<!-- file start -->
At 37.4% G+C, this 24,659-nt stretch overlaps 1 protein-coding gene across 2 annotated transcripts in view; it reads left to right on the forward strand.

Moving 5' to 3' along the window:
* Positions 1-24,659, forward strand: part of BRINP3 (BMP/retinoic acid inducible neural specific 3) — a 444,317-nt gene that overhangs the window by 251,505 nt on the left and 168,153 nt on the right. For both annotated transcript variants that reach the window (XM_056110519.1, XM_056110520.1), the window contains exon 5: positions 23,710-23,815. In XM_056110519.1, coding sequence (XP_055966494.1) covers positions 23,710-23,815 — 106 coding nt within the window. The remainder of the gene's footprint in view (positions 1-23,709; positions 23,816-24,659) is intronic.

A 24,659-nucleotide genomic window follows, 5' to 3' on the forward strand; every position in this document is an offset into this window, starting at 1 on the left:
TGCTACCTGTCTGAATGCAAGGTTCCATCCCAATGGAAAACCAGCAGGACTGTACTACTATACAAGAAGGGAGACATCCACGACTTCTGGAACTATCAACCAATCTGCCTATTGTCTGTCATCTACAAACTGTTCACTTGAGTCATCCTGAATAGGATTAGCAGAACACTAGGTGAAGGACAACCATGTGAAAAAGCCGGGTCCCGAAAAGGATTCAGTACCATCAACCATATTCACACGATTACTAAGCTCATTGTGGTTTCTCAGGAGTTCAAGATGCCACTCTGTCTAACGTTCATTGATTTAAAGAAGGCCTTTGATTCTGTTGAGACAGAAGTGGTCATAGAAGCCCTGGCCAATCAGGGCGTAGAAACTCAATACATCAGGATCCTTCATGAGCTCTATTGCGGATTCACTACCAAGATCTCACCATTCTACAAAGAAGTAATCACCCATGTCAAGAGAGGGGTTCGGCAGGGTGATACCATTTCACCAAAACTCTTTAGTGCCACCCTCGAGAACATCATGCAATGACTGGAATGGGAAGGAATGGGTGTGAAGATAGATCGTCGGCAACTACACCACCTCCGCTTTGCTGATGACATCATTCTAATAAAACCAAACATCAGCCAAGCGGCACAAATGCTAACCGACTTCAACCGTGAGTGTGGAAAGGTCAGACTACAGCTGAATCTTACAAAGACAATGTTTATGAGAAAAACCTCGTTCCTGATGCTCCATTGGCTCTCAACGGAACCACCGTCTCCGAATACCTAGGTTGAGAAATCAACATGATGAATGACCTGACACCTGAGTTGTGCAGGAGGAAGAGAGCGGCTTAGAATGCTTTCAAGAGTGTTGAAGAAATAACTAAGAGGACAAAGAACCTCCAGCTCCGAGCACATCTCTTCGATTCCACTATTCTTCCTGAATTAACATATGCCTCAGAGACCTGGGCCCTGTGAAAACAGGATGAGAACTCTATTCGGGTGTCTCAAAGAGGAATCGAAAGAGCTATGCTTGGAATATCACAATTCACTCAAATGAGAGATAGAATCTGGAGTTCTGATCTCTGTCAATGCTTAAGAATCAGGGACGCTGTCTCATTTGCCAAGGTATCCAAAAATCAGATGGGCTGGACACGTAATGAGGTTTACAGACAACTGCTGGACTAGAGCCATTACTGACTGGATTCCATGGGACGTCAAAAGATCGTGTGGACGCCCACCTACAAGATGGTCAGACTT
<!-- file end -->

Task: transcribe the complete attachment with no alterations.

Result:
At 37.4% G+C, this 24,659-nt stretch overlaps 1 protein-coding gene across 2 annotated transcripts in view; it reads left to right on the forward strand.

Moving 5' to 3' along the window:
* Positions 1-24,659, forward strand: part of BRINP3 (BMP/retinoic acid inducible neural specific 3) — a 444,317-nt gene that overhangs the window by 251,505 nt on the left and 168,153 nt on the right. For both annotated transcript variants that reach the window (XM_056110519.1, XM_056110520.1), the window contains exon 5: positions 23,710-23,815. In XM_056110519.1, coding sequence (XP_055966494.1) covers positions 23,710-23,815 — 106 coding nt within the window. The remainder of the gene's footprint in view (positions 1-23,709; positions 23,816-24,659) is intronic.

A 24,659-nucleotide genomic window follows, 5' to 3' on the forward strand; every position in this document is an offset into this window, starting at 1 on the left:
TGCTACCTGTCTGAATGCAAGGTTCCATCCCAATGGAAAACCAGCAGGACTGTACTACTATACAAGAAGGGAGACATCCACGACTTCTGGAACTATCAACCAATCTGCCTATTGTCTGTCATCTACAAACTGTTCACTTGAGTCATCCTGAATAGGATTAGCAGAACACTAGGTGAAGGACAACCATGTGAAAAAGCCGGGTCCCGAAAAGGATTCAGTACCATCAACCATATTCACACGATTACTAAGCTCATTGTGGTTTCTCAGGAGTTCAAGATGCCACTCTGTCTAACGTTCATTGATTTAAAGAAGGCCTTTGATTCTGTTGAGACAGAAGTGGTCATAGAAGCCCTGGCCAATCAGGGCGTAGAAACTCAATACATCAGGATCCTTCATGAGCTCTATTGCGGATTCACTACCAAGATCTCACCATTCTACAAAGAAGTAATCACCCATGTCAAGAGAGGGGTTCGGCAGGGTGATACCATTTCACCAAAACTCTTTAGTGCCACCCTCGAGAACATCATGCAATGACTGGAATGGGAAGGAATGGGTGTGAAGATAGATCGTCGGCAACTACACCACCTCCGCTTTGCTGATGACATCATTCTAATAAAACCAAACATCAGCCAAGCGGCACAAATGCTAACCGACTTCAACCGTGAGTGTGGAAAGGTCAGACTACAGCTGAATCTTACAAAGACAATGTTTATGAGAAAAACCTCGTTCCTGATGCTCCATTGGCTCTCAACGGAACCACCGTCTCCGAATACCTAGGTTGAGAAATCAACATGATGAATGACCTGACACCTGAGTTGTGCAGGAGGAAGAGAGCGGCTTAGAATGCTTTCAAGAGTGTTGAAGAAATAACTAAGAGGACAAAGAACCTCCAGCTCCGAGCACATCTCTTCGATTCCACTATTCTTCCTGAATTAACATATGCCTCAGAGACCTGGGCCCTGTGAAAACAGGATGAGAACTCTATTCGGGTGTCTCAAAGAGGAATCGAAAGAGCTATGCTTGGAATATCACAATTCACTCAAATGAGAGATAGAATCTGGAGTTCTGATCTCTGTCAATGCTTAAGAATCAGGGACGCTGTCTCATTTGCCAAGGTATCCAAAAATCAGATGGGCTGGACACGTAATGAGGTTTACAGACAACTGCTGGACTAGAGCCATTACTGACTGGATTCCATGGGACGTCAAAAGATCGTGTGGACGCCCACCTACAAGATGGTCAGACTT